For the small to medium enterprise (SME) Quocom tends to
provide a more comprehensive service from planning right
through to implementation. This is because smaller companies
tend not to have many marketing functions already in place.
Companies that want to grow typically face a dilemma over
marketing investment. On the one hand, it seems like a lot
of money and effort for uncertain benefits. On the other,
there is no getting away from the fact that nearly all large
companies invest in marketing, so you can't expect to grow
larger without it.
It is a real problem, because there is a polarisation in role and management of marketing between large and small companies. Breaking out of the personal, sales-based, approaches of a small company and moving towards the point of enjoying the economies of scale enjoyed by large companies is difficult.
Companies have to traverse 'the awkward middle' and many don't make it. A common problem occurs when small companies who have experienced some growth then burden themselves with an in-house sales and marketing bureaucracy more suited to a company many times their size. Or, conversely, a small company with a great product loses the opportunity to grow by not fully utilising marketing. Quocom can help with all these issues with practical strategies that make best use of both internal and external resources.
A good approach to giving a small company better marketing is by developing a filter process. This increases the reach to potential customers, at minimum cost, and progressively qualifies them until it becomes cost justified to provide them with a full sales service.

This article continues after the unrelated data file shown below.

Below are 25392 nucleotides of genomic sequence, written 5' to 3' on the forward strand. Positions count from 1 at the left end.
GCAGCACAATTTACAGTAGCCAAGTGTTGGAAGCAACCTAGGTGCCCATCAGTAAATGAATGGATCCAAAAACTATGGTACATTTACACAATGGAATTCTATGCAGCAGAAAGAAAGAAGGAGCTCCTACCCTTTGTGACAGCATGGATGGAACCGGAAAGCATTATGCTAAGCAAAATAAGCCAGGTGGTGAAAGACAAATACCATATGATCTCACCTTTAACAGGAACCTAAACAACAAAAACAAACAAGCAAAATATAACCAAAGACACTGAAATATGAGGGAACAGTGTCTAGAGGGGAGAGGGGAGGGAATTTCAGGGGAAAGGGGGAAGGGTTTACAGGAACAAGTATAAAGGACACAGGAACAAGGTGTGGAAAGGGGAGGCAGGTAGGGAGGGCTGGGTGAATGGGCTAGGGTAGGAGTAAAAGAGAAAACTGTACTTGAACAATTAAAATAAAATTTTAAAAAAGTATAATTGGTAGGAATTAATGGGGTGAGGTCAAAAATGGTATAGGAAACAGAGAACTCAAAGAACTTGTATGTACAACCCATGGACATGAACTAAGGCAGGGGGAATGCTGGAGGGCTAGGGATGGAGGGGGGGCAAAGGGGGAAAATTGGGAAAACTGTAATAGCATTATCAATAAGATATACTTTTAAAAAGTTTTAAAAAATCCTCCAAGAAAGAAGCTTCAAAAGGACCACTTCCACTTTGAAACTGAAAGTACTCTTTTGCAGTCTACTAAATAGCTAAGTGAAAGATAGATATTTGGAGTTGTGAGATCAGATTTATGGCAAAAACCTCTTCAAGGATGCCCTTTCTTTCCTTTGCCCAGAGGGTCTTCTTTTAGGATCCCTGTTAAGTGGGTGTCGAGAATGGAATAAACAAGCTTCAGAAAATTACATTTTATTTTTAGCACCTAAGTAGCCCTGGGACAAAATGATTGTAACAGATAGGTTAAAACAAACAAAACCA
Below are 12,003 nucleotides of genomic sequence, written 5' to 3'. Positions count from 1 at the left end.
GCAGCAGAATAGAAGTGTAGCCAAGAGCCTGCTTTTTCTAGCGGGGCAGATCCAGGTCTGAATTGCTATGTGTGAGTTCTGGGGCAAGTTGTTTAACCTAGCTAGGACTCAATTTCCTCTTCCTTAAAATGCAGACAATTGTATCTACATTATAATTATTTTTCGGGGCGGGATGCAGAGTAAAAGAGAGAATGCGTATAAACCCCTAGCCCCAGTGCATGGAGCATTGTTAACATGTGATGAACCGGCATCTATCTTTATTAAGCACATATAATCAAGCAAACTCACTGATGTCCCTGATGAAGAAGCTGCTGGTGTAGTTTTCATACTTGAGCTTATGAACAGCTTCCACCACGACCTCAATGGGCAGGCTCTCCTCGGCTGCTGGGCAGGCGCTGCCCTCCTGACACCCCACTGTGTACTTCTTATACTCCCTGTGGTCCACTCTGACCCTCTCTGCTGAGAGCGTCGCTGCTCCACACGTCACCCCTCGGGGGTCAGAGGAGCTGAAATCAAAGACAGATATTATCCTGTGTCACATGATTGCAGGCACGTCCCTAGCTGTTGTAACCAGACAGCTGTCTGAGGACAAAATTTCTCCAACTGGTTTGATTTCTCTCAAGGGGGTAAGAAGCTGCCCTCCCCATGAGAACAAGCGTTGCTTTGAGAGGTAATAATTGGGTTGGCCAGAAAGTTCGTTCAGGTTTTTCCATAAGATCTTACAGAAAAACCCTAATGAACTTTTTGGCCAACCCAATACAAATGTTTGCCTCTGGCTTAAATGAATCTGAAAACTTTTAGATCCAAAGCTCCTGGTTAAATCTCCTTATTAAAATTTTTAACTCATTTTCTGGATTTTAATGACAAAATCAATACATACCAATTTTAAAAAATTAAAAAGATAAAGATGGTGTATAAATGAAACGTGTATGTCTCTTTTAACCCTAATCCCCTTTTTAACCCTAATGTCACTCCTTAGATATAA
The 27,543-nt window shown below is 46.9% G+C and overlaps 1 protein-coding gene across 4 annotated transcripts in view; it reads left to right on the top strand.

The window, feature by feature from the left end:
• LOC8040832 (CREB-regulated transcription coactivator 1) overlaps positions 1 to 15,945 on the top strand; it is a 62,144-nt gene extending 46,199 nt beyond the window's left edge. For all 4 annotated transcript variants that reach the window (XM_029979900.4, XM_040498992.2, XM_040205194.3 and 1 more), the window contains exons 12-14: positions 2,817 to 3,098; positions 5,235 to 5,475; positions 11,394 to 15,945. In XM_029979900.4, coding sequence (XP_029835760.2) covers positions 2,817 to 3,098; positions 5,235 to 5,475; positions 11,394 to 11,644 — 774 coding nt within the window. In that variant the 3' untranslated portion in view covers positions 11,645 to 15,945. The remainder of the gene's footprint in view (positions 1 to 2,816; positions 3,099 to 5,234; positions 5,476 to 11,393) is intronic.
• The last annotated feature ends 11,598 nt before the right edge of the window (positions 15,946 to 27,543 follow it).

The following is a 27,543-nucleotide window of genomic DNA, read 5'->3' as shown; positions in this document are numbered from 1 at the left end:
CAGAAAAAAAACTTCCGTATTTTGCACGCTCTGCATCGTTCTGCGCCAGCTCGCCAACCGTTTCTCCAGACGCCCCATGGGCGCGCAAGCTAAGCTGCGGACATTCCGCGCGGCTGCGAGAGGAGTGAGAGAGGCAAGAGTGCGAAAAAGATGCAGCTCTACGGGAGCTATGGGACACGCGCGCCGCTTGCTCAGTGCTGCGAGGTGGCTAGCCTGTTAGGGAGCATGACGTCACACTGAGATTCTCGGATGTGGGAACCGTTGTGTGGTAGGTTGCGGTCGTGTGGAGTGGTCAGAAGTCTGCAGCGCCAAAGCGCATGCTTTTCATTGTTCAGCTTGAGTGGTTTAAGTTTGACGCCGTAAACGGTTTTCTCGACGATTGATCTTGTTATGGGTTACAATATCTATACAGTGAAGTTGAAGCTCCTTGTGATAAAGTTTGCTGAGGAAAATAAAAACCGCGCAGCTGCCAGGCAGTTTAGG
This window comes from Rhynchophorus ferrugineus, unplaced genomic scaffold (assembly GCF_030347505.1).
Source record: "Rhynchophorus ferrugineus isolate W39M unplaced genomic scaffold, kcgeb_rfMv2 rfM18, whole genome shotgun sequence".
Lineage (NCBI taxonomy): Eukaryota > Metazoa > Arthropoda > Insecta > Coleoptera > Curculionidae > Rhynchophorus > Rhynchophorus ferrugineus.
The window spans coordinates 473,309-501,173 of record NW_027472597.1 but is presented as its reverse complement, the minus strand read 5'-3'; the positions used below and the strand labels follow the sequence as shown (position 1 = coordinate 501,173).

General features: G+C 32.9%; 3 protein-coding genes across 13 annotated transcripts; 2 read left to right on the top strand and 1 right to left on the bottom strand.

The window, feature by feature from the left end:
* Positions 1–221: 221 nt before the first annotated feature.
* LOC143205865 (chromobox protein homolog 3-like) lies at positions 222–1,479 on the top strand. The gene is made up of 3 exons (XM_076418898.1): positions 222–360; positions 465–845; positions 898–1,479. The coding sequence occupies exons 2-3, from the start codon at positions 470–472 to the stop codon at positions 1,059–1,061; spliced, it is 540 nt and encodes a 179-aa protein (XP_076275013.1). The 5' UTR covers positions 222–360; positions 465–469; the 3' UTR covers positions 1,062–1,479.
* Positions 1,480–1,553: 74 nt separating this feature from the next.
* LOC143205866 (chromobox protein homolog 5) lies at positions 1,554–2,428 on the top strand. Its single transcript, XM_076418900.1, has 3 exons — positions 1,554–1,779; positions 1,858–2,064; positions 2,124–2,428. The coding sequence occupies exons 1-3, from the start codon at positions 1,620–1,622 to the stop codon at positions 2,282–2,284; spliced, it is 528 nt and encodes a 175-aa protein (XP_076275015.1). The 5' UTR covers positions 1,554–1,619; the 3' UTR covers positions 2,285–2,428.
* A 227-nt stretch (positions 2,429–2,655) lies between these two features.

In developing a strategy, such as the above filter process, it is best to focus it on a specific business priority. Mostly, these split into either sales growth or margin growth.
The business priority should determine the balance of investment in the different elements of marketing. These elements can be broadly broken down into three areas:
Market intelligence is the key element whatever the business priority. A better understanding allows a business to better test alternative strategies and counteract competitive moves - although it is often a 'Cinderella' area for smaller companies as they often don't how to benefit from it.
Brand management should be the focus if the business priority is sales growth, and CRM the priority for margin growth.
Although the relationship between business priorities and marketing elements are fairly commonsense, they are actually backed up by academic studies [link to example].
Quocom pulls together all the above issues within its brand development process.
The strategy process takes all the understanding of customers, the market and learning from past activities and works through to a fully costed and accountable programme.